We need your help now

Support from readers like you keeps The Journal open.

You are visiting us because we have something you value. Independent, unbiased news that tells the truth. Advertising revenue goes some way to support our mission, but this year it has not been enough.

If you've seen value in our reporting, please contribute what you can, so we can continue to produce accurate and meaningful journalism. For everyone who needs it.

Shutterstock/Creativa Images

Why do we still have this absurd Good Friday alcohol ban for everyone, regardless of religion?

It’s highly ironic that a supposedly modern, inclusive European democracy still prohibits the sale of alcohol on any day of the year.

AT ONE STAGE for Catholic observers, Good Friday was all about compulsory fish, holy films on the telly and an abstention from the booze. Then we all relaxed, fried ourselves a steak and turned on Sky Plus. But Good Friday still remains the only day of the year apart from Christmas Day that we have to stay totally dry.

It’s highly ironic that a supposedly modern, inclusive European democracy still prohibits the sale of alcohol on any day of the year. Isn’t it just absurd that a ban on the sale of alcohol for everyone, regardless of religious persuasion, still exists? Surely, the decision not to drink alcohol, like the decision not to eat meat, is purely a personal one?

Losing our religion 

A third of the 1,000 adults surveyed by Ignite Research maintain that the sale of alcohol on Good Friday should end. One-quarter said they believe the ban lets tourists visiting the country for the Easter holiday down, and more than half agreed that the Church shouldn’t have this kind of influence. The research also found that 25% fear the ban, which will be in place tomorrow, will encourage “binge drinking at house parties” and almost 50% plan to purchase their drinks in advance.

In the last census, 350,000 Irish people either ticked the “No religion” box or else declined to answer the question. That figure rises with every new census. An MRBI poll at the time of the Eucharistic Congress in Dublin showed nearly one in 10 Irish Catholics do not even believe in god, which is kind of amazing.

The Good Friday ban is all down to the 1927 Intoxicating Liquor Act, which prohibited the sale of alcohol on three days each year: Christmas Day, St Patrick’s Day and on Good Friday. This act was revisited in 1962 and the prohibition on Paddy’s Day was lifted as it was affecting tourism. But the ban on Good Friday goes on, even as we become an ever more secular and multicultural society.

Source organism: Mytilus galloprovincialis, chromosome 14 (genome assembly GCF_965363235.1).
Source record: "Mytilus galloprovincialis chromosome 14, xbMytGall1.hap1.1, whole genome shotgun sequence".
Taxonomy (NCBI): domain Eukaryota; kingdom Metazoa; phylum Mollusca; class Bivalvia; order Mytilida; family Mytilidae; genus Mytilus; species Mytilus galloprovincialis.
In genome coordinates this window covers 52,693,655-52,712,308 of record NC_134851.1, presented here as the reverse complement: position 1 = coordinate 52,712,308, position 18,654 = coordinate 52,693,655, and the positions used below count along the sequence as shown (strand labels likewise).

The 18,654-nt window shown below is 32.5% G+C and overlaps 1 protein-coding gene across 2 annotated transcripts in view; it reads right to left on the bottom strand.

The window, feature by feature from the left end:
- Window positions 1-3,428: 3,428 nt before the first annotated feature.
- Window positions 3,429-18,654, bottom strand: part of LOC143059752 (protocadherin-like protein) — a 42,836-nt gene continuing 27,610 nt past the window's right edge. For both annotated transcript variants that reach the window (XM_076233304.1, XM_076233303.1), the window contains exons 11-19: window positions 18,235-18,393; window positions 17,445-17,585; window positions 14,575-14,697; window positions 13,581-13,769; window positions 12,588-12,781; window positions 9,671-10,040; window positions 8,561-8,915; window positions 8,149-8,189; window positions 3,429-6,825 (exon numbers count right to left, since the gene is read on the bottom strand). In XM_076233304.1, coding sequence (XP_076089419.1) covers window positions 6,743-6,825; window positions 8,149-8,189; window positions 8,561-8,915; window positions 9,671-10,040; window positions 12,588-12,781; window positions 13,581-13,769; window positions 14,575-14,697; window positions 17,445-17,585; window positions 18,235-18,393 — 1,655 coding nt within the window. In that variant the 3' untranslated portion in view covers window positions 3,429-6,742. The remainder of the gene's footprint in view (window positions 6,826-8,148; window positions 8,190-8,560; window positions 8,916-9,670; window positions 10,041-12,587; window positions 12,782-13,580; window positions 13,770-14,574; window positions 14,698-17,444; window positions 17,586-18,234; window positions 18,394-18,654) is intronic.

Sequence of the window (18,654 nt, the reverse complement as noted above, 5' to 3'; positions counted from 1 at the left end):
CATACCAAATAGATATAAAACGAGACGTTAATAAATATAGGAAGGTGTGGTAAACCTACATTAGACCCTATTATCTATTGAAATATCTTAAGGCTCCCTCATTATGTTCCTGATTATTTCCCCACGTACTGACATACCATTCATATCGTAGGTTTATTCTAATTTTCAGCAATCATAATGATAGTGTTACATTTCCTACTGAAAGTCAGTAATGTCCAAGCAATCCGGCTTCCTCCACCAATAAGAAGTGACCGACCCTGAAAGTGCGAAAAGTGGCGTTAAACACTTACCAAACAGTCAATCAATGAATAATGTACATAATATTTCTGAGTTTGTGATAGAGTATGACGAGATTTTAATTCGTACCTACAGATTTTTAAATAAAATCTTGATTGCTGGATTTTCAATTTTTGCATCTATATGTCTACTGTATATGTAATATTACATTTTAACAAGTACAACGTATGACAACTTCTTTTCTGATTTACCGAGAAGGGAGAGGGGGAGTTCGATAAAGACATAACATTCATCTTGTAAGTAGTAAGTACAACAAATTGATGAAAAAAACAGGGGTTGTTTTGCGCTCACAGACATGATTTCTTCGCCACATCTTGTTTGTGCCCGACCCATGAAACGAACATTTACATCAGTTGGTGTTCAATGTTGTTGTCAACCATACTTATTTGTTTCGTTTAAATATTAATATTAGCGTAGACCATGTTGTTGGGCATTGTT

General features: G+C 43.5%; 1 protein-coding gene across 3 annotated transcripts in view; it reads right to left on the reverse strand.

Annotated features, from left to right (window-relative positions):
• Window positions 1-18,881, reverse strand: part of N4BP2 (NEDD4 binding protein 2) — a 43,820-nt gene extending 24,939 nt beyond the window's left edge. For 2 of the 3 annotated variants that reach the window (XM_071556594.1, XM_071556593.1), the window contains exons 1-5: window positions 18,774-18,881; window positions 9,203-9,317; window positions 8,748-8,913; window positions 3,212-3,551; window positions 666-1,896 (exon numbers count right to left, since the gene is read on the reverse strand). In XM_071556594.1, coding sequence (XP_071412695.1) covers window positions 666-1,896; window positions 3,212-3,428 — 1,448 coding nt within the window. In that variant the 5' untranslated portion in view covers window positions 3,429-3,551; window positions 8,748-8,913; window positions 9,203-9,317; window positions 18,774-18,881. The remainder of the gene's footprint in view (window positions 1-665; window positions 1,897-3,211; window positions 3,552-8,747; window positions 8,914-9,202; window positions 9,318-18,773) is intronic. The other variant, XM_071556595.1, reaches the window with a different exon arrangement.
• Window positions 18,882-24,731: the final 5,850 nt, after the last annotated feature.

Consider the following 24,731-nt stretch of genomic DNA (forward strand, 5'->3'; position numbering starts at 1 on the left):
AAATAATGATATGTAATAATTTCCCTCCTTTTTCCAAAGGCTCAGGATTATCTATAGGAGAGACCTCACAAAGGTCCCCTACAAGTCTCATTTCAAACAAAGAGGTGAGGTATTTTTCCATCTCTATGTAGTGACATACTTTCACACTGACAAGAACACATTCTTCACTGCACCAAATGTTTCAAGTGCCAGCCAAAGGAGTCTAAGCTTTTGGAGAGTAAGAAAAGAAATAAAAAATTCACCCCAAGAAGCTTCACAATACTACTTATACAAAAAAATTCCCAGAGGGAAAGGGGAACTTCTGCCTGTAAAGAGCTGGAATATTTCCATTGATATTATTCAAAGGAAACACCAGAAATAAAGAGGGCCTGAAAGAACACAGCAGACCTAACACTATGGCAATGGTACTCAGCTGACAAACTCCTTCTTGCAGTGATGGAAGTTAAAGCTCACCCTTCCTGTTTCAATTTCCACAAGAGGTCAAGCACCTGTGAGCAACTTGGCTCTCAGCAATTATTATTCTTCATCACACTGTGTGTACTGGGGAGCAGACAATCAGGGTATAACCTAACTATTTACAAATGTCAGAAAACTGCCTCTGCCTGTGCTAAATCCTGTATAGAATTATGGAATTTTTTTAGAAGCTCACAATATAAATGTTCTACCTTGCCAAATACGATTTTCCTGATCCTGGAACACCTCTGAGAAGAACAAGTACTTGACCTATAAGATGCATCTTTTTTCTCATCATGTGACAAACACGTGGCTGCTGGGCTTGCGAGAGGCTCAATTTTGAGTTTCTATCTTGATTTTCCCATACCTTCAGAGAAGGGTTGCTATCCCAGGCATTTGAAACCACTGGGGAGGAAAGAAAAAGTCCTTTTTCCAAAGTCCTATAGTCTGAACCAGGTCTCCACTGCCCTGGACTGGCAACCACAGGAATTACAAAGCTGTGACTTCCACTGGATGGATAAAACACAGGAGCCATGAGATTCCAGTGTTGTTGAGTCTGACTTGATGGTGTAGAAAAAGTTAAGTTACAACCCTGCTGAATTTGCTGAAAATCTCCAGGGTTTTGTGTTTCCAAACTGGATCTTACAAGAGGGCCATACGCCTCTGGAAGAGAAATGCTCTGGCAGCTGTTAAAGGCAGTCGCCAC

Our obsession with the gargle is much stronger than a single day of prohibition

Our national drink problem is no defence for keeping Good Friday dry. Just look at the cars stuffed full of bottles on Holy Thursday, or stand outside the off-licence to see the panic-buying for and the invites to “crucifixtion parties” clogging up your PMs. Our obsession with the gargle is much stronger than a single day of prohibition. Desperate not to be caught out on the Day The Pubs Shut with nothing more to drink at home than two cans of coke and a mushroom cup-a-soup, we all join the queue and emerge triumphant case of Heineken. Father forgive us, we know exactly what we are drinking.

If anyone forgets to stock up you can just check yourself into a hotel, or spend all of Good Friday in railway bars with a ticket to a never-arrived-at destinations in your hands. There’s so many fun ways to defy Church and State this Friday that are more likely to end up with us bingeing our way into Saturday than to abstain. You see, the State’s locking of the pub door just encourages us to rise to the challenge and drink as much as we can, in the manner of a naughty child told not to go near the sweet jar.

A sacred day for Christians – but we’re not all Christians 

Without a doubt this Friday is a sacred day for Christians, a time for reflection and all that. But it doesn’t mean that the rest of us should be left without our glass of pinot noir. Or that hordes of bewildered tourists should be denied a pint of Guinness on their weekend break.

Religious organisations must recognise themselves for what they truly are, which is self-constituted interest groups. They’re civil society organisations which exist to put a point of view across. They have every right to have their say, but in our society they have a massively over-amplified voice, massively oversized footprint in the public sphere, and that’s simply wrong.

Religions have a right to tolerance and respect but they must always give way to the rights of others. We’re still some way from cleansing our public life of all contact with superstition but it’s about time we tried ridding ourselves of this particular vestige of Church-coordinated restraint and had a very good Friday instead: with or without a cocktail in hand.

Lorraine Courtney is a freelance journalist. Follow her on Twitter @lorrainecath.

Your Voice
Readers Comments
    Submit a report
    Please help us understand how this comment violates our community guidelines.
    Thank you for the feedback
    Your feedback has been sent to our team for review.